Viral Diseases of Roses
A virus is a submicroscopic, filterable agent that causes disease, multiplies only in living cells and contains nucleic acid surrounded by a protein coat. Because of their similarity to diseases known to be caused by viruses, many rose diseases have not been conclusively traced to a viral agent. The varied symptoms associated with viral diseases include suppression of chlorophyll production, leaf mottling, yellow ring patterns in leaves, stunting, leaf and flower deformation, witches broom or rosettes and, sometimes, tissue necrosis. Among the transmitting agents of viruses are insects, mites, fungi, nematodes, mechanical means, grafting and seed.
Two of the rose diseases are:
ROSE MOSAIC is identified by chlorotic (yellow) line patterns on the leaves of a rose. These occur in various patterns on leaves which are otherwise a normal green. Symptoms are usually most visible in the spring but, quixotically, the leaves may show no symptom at other times. Infected plants may be less vigorous and reportedly more subject to winterkill but there seems to be no decrease in flower production. Through heat treatments possible only in a laboratory setting, virus free buds can be propagated. Rose mosaic cannot be cured but applications of chelated iron when symptoms appear can produce a temporary cosmetic improvement in the the leaves. To be doubly safe, sterilize shears after pruning an infected rose. Control the disease by purchasing plants certified virus free or remove the bush from the garden.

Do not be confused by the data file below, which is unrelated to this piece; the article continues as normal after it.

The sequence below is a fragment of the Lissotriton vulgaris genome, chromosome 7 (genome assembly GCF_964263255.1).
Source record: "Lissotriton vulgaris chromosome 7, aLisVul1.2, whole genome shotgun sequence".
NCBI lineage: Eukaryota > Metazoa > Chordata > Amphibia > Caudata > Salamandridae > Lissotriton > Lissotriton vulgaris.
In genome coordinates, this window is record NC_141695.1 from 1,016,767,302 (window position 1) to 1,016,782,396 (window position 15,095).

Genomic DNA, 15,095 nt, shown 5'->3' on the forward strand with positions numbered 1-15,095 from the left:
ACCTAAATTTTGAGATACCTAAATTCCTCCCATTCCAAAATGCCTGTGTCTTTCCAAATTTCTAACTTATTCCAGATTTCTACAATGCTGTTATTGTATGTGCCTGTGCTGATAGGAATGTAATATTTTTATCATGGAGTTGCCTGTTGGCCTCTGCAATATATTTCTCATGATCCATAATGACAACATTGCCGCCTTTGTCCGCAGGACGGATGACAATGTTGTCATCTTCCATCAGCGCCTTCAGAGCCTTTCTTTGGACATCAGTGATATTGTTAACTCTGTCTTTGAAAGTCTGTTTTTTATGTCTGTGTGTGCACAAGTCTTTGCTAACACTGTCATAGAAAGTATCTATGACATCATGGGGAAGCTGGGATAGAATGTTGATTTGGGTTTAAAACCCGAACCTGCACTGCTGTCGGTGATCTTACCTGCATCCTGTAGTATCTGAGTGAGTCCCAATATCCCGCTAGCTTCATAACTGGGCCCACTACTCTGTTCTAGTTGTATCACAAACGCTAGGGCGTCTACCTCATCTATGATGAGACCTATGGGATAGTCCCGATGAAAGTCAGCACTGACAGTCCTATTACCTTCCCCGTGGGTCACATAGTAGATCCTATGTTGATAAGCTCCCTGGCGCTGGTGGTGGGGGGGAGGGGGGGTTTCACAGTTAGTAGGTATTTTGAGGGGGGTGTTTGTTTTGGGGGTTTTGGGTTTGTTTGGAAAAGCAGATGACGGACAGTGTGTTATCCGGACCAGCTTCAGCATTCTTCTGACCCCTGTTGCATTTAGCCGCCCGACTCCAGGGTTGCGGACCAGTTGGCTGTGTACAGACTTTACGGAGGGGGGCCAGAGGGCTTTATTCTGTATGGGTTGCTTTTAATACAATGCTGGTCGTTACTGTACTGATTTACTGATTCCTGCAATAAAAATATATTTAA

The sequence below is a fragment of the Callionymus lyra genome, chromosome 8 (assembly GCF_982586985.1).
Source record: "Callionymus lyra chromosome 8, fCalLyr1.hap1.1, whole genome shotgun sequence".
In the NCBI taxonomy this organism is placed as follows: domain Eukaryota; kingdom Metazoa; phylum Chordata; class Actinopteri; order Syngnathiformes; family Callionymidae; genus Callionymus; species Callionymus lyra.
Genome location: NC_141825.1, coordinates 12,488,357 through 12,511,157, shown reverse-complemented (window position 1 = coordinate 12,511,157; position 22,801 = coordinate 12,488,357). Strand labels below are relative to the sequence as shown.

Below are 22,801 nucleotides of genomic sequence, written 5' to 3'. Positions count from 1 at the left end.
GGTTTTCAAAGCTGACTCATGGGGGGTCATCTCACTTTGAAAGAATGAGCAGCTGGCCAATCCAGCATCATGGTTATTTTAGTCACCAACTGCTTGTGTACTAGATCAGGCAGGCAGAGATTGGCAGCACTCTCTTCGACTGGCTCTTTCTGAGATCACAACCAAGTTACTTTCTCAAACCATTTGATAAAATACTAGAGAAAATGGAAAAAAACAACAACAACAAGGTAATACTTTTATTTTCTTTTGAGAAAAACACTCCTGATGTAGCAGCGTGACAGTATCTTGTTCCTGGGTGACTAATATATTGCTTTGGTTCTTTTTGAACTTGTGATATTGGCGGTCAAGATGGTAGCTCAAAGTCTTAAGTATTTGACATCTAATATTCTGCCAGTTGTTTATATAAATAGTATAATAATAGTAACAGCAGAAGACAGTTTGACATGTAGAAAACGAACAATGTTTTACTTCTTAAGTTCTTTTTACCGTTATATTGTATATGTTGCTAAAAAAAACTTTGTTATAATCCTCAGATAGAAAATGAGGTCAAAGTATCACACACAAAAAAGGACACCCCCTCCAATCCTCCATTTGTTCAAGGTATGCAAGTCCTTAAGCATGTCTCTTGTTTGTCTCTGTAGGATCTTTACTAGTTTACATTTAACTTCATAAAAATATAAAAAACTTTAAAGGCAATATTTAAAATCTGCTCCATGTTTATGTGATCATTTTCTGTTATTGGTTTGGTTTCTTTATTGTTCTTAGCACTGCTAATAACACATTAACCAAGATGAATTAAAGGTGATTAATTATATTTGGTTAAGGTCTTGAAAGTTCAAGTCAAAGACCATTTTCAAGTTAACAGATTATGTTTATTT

ROSE ROSETTE has been around forever but its incidence in cultivated roses is increasing in the Midwest. Large public rose gardens as well as home gardens have suffered greatly from its presence so it is remarkable that even the listing of the disease is often omitted from rose disease information. The symptoms of rose rosette include leaflet wrinkling and distortion and witches’ broom (an abnormal, brushlike development of many weak shoots arising at or close to the same point). The most definitive symptoms, though, are new, excessively thorny canes which are an unnatural reddish purple which appear turgid and swollen. Infected canes are much thicker than their parent canes. The disease is caused by the wingless eryophyid mite and is always fatal. Remove and destroy infected plants.